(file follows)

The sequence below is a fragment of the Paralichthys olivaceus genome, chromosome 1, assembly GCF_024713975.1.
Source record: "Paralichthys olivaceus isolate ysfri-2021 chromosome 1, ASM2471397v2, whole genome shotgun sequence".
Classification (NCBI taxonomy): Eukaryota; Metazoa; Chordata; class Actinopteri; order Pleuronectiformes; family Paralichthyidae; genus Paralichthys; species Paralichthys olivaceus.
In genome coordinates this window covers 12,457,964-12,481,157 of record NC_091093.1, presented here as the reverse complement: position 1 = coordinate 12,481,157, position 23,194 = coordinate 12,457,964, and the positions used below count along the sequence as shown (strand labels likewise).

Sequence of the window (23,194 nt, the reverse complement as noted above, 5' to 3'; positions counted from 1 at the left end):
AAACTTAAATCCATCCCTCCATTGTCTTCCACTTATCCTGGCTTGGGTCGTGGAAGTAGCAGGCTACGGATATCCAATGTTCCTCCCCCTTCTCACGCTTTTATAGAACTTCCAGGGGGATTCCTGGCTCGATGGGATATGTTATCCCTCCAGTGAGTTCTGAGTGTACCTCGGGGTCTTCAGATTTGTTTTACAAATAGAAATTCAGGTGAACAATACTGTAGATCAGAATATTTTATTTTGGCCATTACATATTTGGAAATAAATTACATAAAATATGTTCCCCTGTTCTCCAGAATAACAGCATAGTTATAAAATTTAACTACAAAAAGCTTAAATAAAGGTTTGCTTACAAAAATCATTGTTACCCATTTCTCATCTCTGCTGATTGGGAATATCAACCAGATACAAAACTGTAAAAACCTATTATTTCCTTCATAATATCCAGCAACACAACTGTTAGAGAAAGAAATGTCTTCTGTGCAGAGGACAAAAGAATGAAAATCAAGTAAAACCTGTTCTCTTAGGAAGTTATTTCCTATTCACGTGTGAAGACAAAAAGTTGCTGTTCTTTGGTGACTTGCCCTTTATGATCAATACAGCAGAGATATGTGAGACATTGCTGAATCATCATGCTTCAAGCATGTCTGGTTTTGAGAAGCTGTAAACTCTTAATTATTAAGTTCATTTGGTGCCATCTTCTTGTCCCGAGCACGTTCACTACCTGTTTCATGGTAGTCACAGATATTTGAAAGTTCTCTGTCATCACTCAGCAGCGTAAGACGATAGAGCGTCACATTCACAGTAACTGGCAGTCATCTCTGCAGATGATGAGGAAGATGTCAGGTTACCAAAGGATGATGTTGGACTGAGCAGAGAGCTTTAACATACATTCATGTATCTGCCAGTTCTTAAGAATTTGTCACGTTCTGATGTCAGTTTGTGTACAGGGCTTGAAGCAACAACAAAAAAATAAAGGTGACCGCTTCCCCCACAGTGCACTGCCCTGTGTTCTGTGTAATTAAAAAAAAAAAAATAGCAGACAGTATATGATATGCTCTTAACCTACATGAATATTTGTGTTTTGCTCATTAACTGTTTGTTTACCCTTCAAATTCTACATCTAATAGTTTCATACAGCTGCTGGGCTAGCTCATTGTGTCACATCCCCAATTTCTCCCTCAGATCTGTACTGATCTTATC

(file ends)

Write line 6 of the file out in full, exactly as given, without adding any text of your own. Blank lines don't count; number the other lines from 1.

AAACTTAAATCCATCCCTCCATTGTCTTCCACTTATCCTGGCTTGGGTCGTGGAAGTAGCAGGCTACGGATATCCAATGTTCCTCCCCCTTCTCACGCTTTTATAGAACTTCCAGGGGGATTCCTGGCTCGATGGGATATGTTATCCCTCCAGTGAGTTCTGAGTGTACCTCGGGGTCTTCAGATTTGTTTTACAAATAGAAATTCAGGTGAACAATACTGTAGATCAGAATATTTTATTTTGGCCATTACATATTTGGAAATAAATTACATAAAATATGTTCCCCTGTTCTCCAGAATAACAGCATAGTTATAAAATTTAACTACAAAAAGCTTAAATAAAGGTTTGCTTACAAAAATCATTGTTACCCATTTCTCATCTCTGCTGATTGGGAATATCAACCAGATACAAAACTGTAAAAACCTATTATTTCCTTCATAATATCCAGCAACACAACTGTTAGAGAAAGAAATGTCTTCTGTGCAGAGGACAAAAGAATGAAAATCAAGTAAAACCTGTTCTCTTAGGAAGTTATTTCCTATTCACGTGTGAAGACAAAAAGTTGCTGTTCTTTGGTGACTTGCCCTTTATGATCAATACAGCAGAGATATGTGAGACATTGCTGAATCATCATGCTTCAAGCATGTCTGGTTTTGAGAAGCTGTAAACTCTTAATTATTAAGTTCATTTGGTGCCATCTTCTTGTCCCGAGCACGTTCACTACCTGTTTCATGGTAGTCACAGATATTTGAAAGTTCTCTGTCATCACTCAGCAGCGTAAGACGATAGAGCGTCACATTCACAGTAACTGGCAGTCATCTCTGCAGATGATGAGGAAGATGTCAGGTTACCAAAGGATGATGTTGGACTGAGCAGAGAGCTTTAACATACATTCATGTATCTGCCAGTTCTTAAGAATTTGTCACGTTCTGATGTCAGTTTGTGTACAGGGCTTGAAGCAACAACAAAAAAATAAAGGTGACCGCTTCCCCCACAGTGCACTGCCCTGTGTTCTGTGTAATTAAAAAAAAAAAAATAGCAGACAGTATATGATATGCTCTTAACCTACATGAATATTTGTGTTTTGCTCATTAACTGTTTGTTTACCCTTCAAATTCTACATCTAATAGTTTCATACAGCTGCTGGGCTAGCTCATTGTGTCACATCCCCAATTTCTCCCTCAGATCTGTACTGATCTTATC